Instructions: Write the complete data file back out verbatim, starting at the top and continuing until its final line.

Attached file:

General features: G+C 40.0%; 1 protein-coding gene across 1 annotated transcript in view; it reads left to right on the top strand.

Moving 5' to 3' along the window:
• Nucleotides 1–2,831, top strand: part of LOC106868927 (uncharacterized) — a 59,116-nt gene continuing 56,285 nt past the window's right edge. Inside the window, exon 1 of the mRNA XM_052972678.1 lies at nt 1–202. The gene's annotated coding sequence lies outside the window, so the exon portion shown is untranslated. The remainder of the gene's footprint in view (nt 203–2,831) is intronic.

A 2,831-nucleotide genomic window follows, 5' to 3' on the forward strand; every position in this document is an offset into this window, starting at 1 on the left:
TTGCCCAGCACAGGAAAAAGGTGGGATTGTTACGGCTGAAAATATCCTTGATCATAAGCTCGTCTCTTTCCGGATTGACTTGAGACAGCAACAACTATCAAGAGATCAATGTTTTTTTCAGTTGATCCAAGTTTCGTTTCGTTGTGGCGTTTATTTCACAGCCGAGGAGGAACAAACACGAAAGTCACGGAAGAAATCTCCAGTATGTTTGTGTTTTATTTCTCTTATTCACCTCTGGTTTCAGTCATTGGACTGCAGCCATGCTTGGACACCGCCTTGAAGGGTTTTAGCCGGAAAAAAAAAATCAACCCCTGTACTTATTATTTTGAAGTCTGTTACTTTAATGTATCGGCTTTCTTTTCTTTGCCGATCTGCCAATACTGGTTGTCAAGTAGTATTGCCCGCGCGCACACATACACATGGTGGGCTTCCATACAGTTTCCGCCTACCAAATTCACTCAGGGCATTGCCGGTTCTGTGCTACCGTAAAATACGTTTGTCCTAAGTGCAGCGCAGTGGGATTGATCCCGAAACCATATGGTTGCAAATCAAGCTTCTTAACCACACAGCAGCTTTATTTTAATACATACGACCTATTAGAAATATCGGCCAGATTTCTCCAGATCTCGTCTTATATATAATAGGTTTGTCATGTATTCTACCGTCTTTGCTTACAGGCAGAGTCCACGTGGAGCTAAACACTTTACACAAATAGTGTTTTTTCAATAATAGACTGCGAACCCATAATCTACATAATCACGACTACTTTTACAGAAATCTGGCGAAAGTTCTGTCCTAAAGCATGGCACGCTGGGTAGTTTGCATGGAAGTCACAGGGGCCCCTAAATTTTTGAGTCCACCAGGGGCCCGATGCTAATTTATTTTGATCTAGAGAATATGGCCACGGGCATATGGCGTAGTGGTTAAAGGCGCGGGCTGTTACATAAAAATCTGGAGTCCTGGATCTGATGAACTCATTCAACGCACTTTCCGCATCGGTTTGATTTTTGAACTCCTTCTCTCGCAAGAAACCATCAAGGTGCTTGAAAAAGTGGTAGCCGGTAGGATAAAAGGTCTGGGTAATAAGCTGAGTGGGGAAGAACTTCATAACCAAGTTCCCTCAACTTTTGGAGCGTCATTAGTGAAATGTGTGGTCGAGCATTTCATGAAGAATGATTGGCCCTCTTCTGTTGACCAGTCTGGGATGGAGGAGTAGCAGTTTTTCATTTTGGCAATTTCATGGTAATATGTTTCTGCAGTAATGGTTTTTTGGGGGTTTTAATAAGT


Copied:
General features: G+C 40.0%; 1 protein-coding gene across 1 annotated transcript in view; it reads left to right on the top strand.

Moving 5' to 3' along the window:
• Nucleotides 1–2,831, top strand: part of LOC106868927 (uncharacterized) — a 59,116-nt gene continuing 56,285 nt past the window's right edge. Inside the window, exon 1 of the mRNA XM_052972678.1 lies at nt 1–202. The gene's annotated coding sequence lies outside the window, so the exon portion shown is untranslated. The remainder of the gene's footprint in view (nt 203–2,831) is intronic.

A 2,831-nucleotide genomic window follows, 5' to 3' on the forward strand; every position in this document is an offset into this window, starting at 1 on the left:
TTGCCCAGCACAGGAAAAAGGTGGGATTGTTACGGCTGAAAATATCCTTGATCATAAGCTCGTCTCTTTCCGGATTGACTTGAGACAGCAACAACTATCAAGAGATCAATGTTTTTTTCAGTTGATCCAAGTTTCGTTTCGTTGTGGCGTTTATTTCACAGCCGAGGAGGAACAAACACGAAAGTCACGGAAGAAATCTCCAGTATGTTTGTGTTTTATTTCTCTTATTCACCTCTGGTTTCAGTCATTGGACTGCAGCCATGCTTGGACACCGCCTTGAAGGGTTTTAGCCGGAAAAAAAAAATCAACCCCTGTACTTATTATTTTGAAGTCTGTTACTTTAATGTATCGGCTTTCTTTTCTTTGCCGATCTGCCAATACTGGTTGTCAAGTAGTATTGCCCGCGCGCACACATACACATGGTGGGCTTCCATACAGTTTCCGCCTACCAAATTCACTCAGGGCATTGCCGGTTCTGTGCTACCGTAAAATACGTTTGTCCTAAGTGCAGCGCAGTGGGATTGATCCCGAAACCATATGGTTGCAAATCAAGCTTCTTAACCACACAGCAGCTTTATTTTAATACATACGACCTATTAGAAATATCGGCCAGATTTCTCCAGATCTCGTCTTATATATAATAGGTTTGTCATGTATTCTACCGTCTTTGCTTACAGGCAGAGTCCACGTGGAGCTAAACACTTTACACAAATAGTGTTTTTTCAATAATAGACTGCGAACCCATAATCTACATAATCACGACTACTTTTACAGAAATCTGGCGAAAGTTCTGTCCTAAAGCATGGCACGCTGGGTAGTTTGCATGGAAGTCACAGGGGCCCCTAAATTTTTGAGTCCACCAGGGGCCCGATGCTAATTTATTTTGATCTAGAGAATATGGCCACGGGCATATGGCGTAGTGGTTAAAGGCGCGGGCTGTTACATAAAAATCTGGAGTCCTGGATCTGATGAACTCATTCAACGCACTTTCCGCATCGGTTTGATTTTTGAACTCCTTCTCTCGCAAGAAACCATCAAGGTGCTTGAAAAAGTGGTAGCCGGTAGGATAAAAGGTCTGGGTAATAAGCTGAGTGGGGAAGAACTTCATAACCAAGTTCCCTCAACTTTTGGAGCGTCATTAGTGAAATGTGTGGTCGAGCATTTCATGAAGAATGATTGGCCCTCTTCTGTTGACCAGTCTGGGATGGAGGAGTAGCAGTTTTTCATTTTGGCAATTTCATGGTAATATGTTTCTGCAGTAATGGTTTTTTGGGGGTTTTAATAAGT